by Eric Hall
Ohio hunter Mike Figley took advantage of an early season cold front to score on his biggest whitetail to date.
The 2017 Ohio whitetail archery season opened on September 30th. Typically, the tactics used during the early season call for evening hunting because deer normally are still on somewhat of a summer movement pattern: bed to food in the evening and food to bed in the morning. Most times the deer are back into their beds before sun up so the opportunity tends to be more limited with morning hunts.
Opening day, 2017, Mother Nature ushered in a cold front in NE Ohio that dropped nighttime temperatures 15-20 degrees below the previous day. With temperatures in the mid 30’s and a good frost, Mike knew it was time to hit the woods early in hopes of catching a buck headed back to bed just a little later than he normally would. Little did Mike know what was in store for his first hour of the 2017 whitetail season.
The property on this hunt, although small, offered numerous terrain features. There is thick bedding cover and a pond that lies behind the set. Mike took advantage of the topography to set up in a pinch point between 2 old strip cuts and an adjacent cornfield. “My entrance is across a 1.5-acre yard and up a hill to a ridgeline. I drop down off the ridge into a bottom and my stand is in an 8-yard-wide opening between 2 old strip cuts. Behind me is a small pond and a dense thicket of crab apple trees that I figured to be a bedding area,” Figley explained.
“I hadn’t been in this spot since last year. No trimming, no scouting. I didn’t even know if my stand would still be there,” said Figley. “The night before, I was moving couches in our home. I found a lighter under the couch that had a buck on it. I told my fiancée, Erin, I have a feeling it will be my morning. I’m going to go out and see what happens,” Figley said.
Mike was up at 5:30 and under the cover of darkness crept onto the small 8-acre tract of land. “It was so grown up that I was way more noisy that I wanted to be. The trail I used last year was completely covered in briars,” Figley explained. Using his cell phone cupped in his hand for light, he located the stand and slowly climbed up, finally settling in at 6:55 am.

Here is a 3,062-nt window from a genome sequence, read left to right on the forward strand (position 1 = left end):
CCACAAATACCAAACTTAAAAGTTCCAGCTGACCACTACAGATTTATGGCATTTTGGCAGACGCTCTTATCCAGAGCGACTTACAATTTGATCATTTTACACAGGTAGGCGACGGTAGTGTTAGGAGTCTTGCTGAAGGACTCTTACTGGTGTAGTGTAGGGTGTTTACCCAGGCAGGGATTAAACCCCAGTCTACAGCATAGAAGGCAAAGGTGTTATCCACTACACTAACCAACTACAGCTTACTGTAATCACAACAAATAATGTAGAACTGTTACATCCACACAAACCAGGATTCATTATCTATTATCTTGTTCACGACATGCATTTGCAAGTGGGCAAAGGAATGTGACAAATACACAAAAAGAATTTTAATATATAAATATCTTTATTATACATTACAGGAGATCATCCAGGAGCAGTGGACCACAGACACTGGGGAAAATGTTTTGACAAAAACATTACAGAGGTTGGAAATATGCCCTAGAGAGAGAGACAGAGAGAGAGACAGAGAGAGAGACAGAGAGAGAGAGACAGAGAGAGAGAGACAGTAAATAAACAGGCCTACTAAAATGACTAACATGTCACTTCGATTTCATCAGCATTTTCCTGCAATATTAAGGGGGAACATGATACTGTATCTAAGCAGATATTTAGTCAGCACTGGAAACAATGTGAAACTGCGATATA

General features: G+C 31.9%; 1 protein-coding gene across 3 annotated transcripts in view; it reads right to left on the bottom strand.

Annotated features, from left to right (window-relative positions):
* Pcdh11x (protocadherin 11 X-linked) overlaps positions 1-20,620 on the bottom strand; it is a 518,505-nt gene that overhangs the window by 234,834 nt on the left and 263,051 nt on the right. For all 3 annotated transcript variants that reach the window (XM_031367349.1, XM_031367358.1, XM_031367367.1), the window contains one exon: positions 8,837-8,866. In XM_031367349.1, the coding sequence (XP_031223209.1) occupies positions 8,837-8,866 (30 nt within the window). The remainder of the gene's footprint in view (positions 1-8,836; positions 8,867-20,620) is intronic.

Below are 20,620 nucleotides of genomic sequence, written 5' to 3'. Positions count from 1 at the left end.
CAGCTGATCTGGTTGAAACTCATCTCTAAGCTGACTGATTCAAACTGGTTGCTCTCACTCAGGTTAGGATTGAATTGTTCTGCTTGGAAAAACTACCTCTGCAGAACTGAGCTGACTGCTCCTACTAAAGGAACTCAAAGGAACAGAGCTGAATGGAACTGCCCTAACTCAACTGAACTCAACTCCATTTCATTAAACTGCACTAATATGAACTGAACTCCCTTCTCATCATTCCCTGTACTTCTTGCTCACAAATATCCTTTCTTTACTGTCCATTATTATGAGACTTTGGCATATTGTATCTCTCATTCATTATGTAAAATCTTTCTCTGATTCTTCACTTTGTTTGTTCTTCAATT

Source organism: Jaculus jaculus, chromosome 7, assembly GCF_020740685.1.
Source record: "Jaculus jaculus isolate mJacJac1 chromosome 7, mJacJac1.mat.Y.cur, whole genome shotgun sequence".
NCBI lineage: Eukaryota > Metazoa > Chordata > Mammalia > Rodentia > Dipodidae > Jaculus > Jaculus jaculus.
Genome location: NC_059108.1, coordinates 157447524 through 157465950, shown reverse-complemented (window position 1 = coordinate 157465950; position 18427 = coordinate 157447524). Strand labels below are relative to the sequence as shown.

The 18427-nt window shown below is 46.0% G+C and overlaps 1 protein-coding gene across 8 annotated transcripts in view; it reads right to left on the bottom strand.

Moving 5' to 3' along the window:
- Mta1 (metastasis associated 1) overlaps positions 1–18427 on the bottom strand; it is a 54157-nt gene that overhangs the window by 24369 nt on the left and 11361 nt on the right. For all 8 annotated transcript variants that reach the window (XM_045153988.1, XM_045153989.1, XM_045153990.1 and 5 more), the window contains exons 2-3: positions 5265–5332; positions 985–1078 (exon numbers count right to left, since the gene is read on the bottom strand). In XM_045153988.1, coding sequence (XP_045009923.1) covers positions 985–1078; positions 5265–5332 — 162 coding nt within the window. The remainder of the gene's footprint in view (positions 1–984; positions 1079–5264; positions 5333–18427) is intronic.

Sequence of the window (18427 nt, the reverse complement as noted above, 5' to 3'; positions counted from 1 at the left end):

The sun began to rise on the frosty September morning. Mike passed the time watching 4 raccoons playing and chasing one another in the tree next to him. Intent on enjoying the morning, Mike checked the time on his phone. When he looked up he noticed a body slipping across the ridgeline towards him. “At 7:22 I saw a body and I realized it was a deer coming. I could see one side of the rack and thought here we go again, another little one like I passed all last year,” Figley said. The buck moved closer down the ridge towards the thick bedding cover, Mike was able to get a better look at the animal and his opinion changed. “When he got to about 15 yards he was almost at eye level with me. He looked directly at me and I just started to shake,” said Figley. Mike Figley was eye to eye with the biggest buck of his life on opening day.
Plumes of breath from the buck’s nostrils rose into the cold October air as Mike shouldered his crossbow trying to settle his nerves for the shot of a lifetime. “I was shaking so bad. As soon as my sight settled behind his shoulder I squeezed the trigger,” Figley said. The buck showed no visible reaction to the shot. The buck simply took 4 or 5 leaps down over the crest of the ridge. Though Mike could still see the back of the deer, he thought he had blown the shot. Unable to cock the crossbow due to uncontrollable shaking, doubt quickly took over his mind. “Man, I thought I had missed! I just kept telling myself I can’t believe I missed,” said Figley. Doubt soon turned to hope when the loud crash of a deer falling echoed through the autumn woods.
“I tried to sit in the stand, I really tried. After 25 minutes I got down because I had to know,” said Figley, “I crested the hill and I saw white belly, he didn’t make it 15 yards.” Even with full-blown buck fever, Mike was able to execute a double lung shot on the buck and the Muzzy broadhead didn’t disappoint. “I was off probably 8 inches from where I was aiming because I was shaking so badly. I was just glad I didn’t wound him, and he went down so quickly,” Figley said.
Mike sat in silence with the buck for 15 minutes just taking in what had happened. He then texted his fiancée and said, “I just got a monster!”
2 key takeaways from this hunt.
1) When the mercury drops in a big way, get into the woods. Early season, rut, late season, weather trumps it all when it comes to whitetail movement.
2) Less is more when it comes to intrusion. Mike’s buck was headed back to bed in the thicket. Yes, cold had him on his feet, but he also felt completely at home because that was the first time he had encountered a human in that area all year.
Mike’s buck green scored 153 ⅛ and tipped the scales at 195 pounds field dressed. Easily his largest deer to date
Congratulations Mike on a fantastic hunt and for sharing your story with us.
Good luck out there everyone and Stay Afflicted with Whitetail OCD!
Stay Afflicted with Whitetail OCD!
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